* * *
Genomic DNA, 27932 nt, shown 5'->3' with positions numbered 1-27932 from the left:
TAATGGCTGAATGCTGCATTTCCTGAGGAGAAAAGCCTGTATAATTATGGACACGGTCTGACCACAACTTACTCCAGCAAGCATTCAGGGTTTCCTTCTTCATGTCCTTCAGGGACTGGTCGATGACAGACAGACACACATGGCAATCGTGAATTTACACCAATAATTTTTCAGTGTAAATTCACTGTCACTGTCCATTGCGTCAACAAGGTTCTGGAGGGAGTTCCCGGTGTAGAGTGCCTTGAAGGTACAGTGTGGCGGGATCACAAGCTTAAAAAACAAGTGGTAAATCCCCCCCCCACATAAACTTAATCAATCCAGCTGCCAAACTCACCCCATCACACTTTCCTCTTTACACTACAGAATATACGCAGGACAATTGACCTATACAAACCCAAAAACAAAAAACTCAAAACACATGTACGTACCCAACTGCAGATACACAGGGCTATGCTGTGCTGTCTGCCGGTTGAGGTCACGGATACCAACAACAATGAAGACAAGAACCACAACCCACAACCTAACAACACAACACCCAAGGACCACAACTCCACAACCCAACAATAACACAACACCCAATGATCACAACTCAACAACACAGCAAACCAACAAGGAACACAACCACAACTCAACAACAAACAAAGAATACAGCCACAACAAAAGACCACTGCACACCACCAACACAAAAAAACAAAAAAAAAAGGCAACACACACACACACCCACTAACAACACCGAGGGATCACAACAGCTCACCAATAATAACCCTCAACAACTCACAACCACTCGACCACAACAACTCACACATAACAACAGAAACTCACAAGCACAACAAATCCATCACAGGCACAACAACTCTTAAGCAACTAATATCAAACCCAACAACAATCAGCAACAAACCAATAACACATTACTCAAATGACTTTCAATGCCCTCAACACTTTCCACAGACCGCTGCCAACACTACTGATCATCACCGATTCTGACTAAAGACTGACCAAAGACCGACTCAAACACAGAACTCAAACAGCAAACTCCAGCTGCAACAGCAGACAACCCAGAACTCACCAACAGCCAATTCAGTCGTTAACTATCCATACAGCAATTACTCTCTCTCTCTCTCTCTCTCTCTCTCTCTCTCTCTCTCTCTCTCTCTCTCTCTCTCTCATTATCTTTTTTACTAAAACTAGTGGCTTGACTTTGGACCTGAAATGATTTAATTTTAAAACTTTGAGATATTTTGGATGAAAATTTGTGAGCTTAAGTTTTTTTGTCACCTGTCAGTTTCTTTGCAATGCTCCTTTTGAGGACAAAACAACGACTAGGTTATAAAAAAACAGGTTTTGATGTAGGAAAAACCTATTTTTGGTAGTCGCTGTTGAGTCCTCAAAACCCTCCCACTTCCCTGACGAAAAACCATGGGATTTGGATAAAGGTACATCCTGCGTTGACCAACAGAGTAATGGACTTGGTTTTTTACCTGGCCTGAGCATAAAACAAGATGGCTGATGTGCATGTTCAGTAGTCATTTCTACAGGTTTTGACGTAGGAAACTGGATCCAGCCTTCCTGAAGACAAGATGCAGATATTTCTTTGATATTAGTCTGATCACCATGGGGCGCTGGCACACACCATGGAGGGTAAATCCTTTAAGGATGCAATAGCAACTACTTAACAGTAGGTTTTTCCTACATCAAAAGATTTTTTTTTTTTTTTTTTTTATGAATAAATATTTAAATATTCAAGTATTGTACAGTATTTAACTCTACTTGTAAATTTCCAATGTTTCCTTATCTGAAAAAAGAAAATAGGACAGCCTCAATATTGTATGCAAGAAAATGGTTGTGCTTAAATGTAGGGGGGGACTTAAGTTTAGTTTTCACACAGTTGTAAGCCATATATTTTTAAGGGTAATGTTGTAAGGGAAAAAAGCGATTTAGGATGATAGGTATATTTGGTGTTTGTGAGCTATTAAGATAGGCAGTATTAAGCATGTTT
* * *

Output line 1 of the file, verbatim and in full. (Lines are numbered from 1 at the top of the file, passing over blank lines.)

Genomic DNA, 27932 nt, shown 5'->3' with positions numbered 1-27932 from the left: